Moderate Labour MPs yesterday offered Tony Blair a lifeline over university top-up fees when they unveiled compromise proposals aimed at defusing a backbench rebellion.
Peter Bradley, the MP for the Wrekin, and Alan Whitehead, the MP for Southampton Test, presented a five-point plan designed to increase grants for poorer students and prevent universities charging more than their £3,000-a-year limit on fees.
The MPs called on the Government to launch an independent review after the first three years of top-up fees and to ensure that the cap on charges couldonly be lifted after an inquiry and a vote in both houses of Parliament.
They want ministers to set up a national body to administer the grants and to prevent universities which do not charge the maximum top-up fee from being penalised. They also proposed that the new access regulator set clear targets to help universities recruit more students from low-income backgrounds.
The MPs called on Charles Clarke, the Secretary of State for Education, to replace the Government's proposed £1,125-a-year discount on fees for poorer students with increased up-front maintenance grants.
The vice-chancellors of "new" universities say that although they have done the most to attract working-class students, they risk having the least amount of money to offer as bursaries, whereas elite universities, such as Oxford and Cambridge, would be able to afford to pay students thousands of pounds.
Mr Bradley said the proposals would quell fears that elite universities would be able to increase their fees. He said: "We accept that the Government will not negotiate over the principle of variability and there is no point in banging our heads against a brick wall if we want to reach agreement.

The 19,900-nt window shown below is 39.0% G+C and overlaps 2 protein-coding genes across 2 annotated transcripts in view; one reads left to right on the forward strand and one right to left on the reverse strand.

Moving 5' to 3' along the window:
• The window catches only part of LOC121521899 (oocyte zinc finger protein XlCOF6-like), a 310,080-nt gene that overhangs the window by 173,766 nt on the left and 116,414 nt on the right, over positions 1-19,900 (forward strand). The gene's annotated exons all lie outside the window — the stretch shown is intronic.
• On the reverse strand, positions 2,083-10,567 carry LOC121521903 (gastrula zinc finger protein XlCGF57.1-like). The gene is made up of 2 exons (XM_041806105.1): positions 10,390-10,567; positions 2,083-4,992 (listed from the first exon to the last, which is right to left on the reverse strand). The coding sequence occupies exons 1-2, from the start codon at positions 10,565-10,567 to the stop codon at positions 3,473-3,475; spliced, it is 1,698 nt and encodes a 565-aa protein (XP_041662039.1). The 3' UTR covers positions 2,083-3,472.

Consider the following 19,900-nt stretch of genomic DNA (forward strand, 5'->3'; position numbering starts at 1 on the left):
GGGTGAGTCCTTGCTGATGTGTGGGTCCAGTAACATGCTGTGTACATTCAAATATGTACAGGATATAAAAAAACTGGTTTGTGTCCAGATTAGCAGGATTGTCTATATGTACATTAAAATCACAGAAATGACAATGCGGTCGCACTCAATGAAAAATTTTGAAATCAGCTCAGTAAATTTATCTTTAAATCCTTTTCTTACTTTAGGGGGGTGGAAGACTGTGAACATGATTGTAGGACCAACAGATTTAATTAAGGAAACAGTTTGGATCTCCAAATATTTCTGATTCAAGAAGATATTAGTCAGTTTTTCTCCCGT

"My view is that this would radically transform the original proposals which the Government put forward and about which so many colleagues have so many concerns. The ball is now in the Government's court."
Senior government sources hinted at concessions to the MPs' proposals when the Bill is published tomorrow. Downing Street has already conceded that measures may be needed to stop "new "universities losing out.
The £3,000 cap on fees is not part of the Bill, but will be set through secondary legislation. A move to increase the cap above inflation would require a debate in both houses of Parliament if MPs objected.
The source said: "Peter and Alan have gone about this in a very, very constructive manner. They want a lot of things that cost a lot of money. We can't deliver absolutely everything they want but we are certainly keen to take the essence of what they want and build that into the proposals."
Mr Clarke held an "amicable" meeting with Nick Brown, the former Agriculture minister, who is an ally of the Chancellor and has been a central figure in the opposition to top-up fees.
Ministers remain confident that they can win support for their package of reforms, despite concern on the Labour back benches.Reuse content